Ride the Lightning

Cybersecurity and Future of Law Practice Blog
by Sharon D. Nelson Esq., President of Sensei Enterprises, Inc.

Connecticut Becomes the Fifth State to Adopt a Data Privacy Law

June 2, 2022

On May 31, law firm Clark Hill published a post about Connecticut’s new consumer data privacy law, which was passed on May 10. The new law gives Connecticut consumers more control over what companies can do with personal data collected from Connecticut consumers.

The law will take effect on July 1, 2023.

It applies to individuals and entities that conduct business in Connecticut or produce products or services that are targeted to Connecticut residents; and

During the preceding calendar year, either controlled or processed personal data of at least 100,000 consumers (excluding for the purpose of completing a payment transaction), or controlled or processed personal data of at least 25,000 consumers and derived more than 25% of their gross revenue from the sale of personal data.

The law specifically excludes from the statute state and local governments, nonprofits, higher education institutions, national securities associations registered with the SEC, financial institutions and data subject to the Gramm-Leach Bliley Act, and covered entities and business associates under HIPAA.

The Connecticut law provides consumers with the following new rights:

The right to know what personal data a company has collected about them. However, unlike the other laws, Connecticut’s right to access does not apply to personal data that would require the company to reveal a trade secret.

The right to correct inaccuracies in the consumer’s personal data, taking into account the nature of the personal data and the purpose for which the company processes that personal data.

The right to have the company delete any and all personal data provided by or obtained about the consumer.

The right to obtain a copy of all the personal data that the company has acquired about the consumer (so long as it’s technically feasible). This right is broader than some laws as it is not limited to data provided by the consumer but encompasses all data obtained about the consumer regardless of source.

The right to opt out of the processing of data for the purposes of targeted advertising, the sale of personal data or profiling in furtherance of solely automated decisions that produce legal or similarly significant effects on the consumer.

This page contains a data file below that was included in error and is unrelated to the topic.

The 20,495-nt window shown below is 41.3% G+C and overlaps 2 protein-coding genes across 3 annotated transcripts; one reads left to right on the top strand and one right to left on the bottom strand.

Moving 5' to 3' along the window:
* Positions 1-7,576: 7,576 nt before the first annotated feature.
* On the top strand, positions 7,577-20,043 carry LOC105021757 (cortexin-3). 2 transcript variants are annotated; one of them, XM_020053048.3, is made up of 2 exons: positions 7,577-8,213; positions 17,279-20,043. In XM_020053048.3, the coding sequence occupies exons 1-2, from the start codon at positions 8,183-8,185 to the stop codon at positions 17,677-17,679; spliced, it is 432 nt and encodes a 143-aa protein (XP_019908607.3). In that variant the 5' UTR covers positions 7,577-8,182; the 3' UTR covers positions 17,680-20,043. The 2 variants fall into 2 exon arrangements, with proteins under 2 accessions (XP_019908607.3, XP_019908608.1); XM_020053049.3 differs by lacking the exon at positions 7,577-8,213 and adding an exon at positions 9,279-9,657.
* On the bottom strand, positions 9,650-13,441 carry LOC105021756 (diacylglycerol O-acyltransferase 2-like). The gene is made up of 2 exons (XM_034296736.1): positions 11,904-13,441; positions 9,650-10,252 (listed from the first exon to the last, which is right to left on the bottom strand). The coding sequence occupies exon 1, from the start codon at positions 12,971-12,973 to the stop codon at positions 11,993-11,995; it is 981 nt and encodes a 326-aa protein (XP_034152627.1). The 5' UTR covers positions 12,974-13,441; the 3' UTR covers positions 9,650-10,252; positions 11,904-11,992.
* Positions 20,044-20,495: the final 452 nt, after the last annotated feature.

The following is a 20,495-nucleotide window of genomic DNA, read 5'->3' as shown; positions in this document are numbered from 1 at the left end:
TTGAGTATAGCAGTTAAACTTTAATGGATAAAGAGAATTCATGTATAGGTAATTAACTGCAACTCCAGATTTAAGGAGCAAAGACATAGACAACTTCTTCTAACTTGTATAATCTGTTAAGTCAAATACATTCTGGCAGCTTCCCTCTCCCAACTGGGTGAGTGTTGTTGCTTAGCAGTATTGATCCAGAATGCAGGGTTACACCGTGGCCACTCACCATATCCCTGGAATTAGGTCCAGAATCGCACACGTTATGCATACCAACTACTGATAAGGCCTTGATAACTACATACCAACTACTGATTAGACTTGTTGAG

The law also imposes requirements on companies subject to the statute when collecting consumer personal data. Companies can only collect personal data that is adequate, relevant, and reasonably necessary in relation to the purpose of the collection. The company cannot use personal data, without consent or meeting another exception, unless it is reasonably necessary for or compatible with the purposes of the collection.

The law also requires companies to maintain reasonable administrative, technical and physical data security practices to protect collected personal data. Companies must also make specific disclosures in privacy notices about what they do with personal data they collect (including the categories of data collected, how consumers can exercise their rights and appeal, and contact information for the company). Companies must conduct risk assessments when activities present a “heightened risk of harm” to consumers.

Just like Colorado, Virginia, and Utah, the law does not allow for private rights of action to enforce rights under the law—leaving enforcement solely to the Connecticut Attorney General. Prior to any enforcement action, entities are permitted 60 days to cure any violation (twice as long as allowed in California, Virginia, and Utah), but that cure period ceases as of Jan. 1, 2025. Violations can result in penalties up to $5,000 per willful violation or equitable remedies like restitution, disgorgement, and injunctive relief.

More states will undoubtedly pass similar consumer data privacy laws. And given the lack of bipartisanship in Congress, a federal consumer data privacy law seems highly unlikely.

Hat tip to Dave Ries.

Sharon D. Nelson, Esq., PresidentSensei Enterprises, Inc.
3975 University Drive, Suite 225Fairfax, VA 22030
Email:   Phone: 703-359-0700
Digital Forensics/Cybersecurity/Information Technology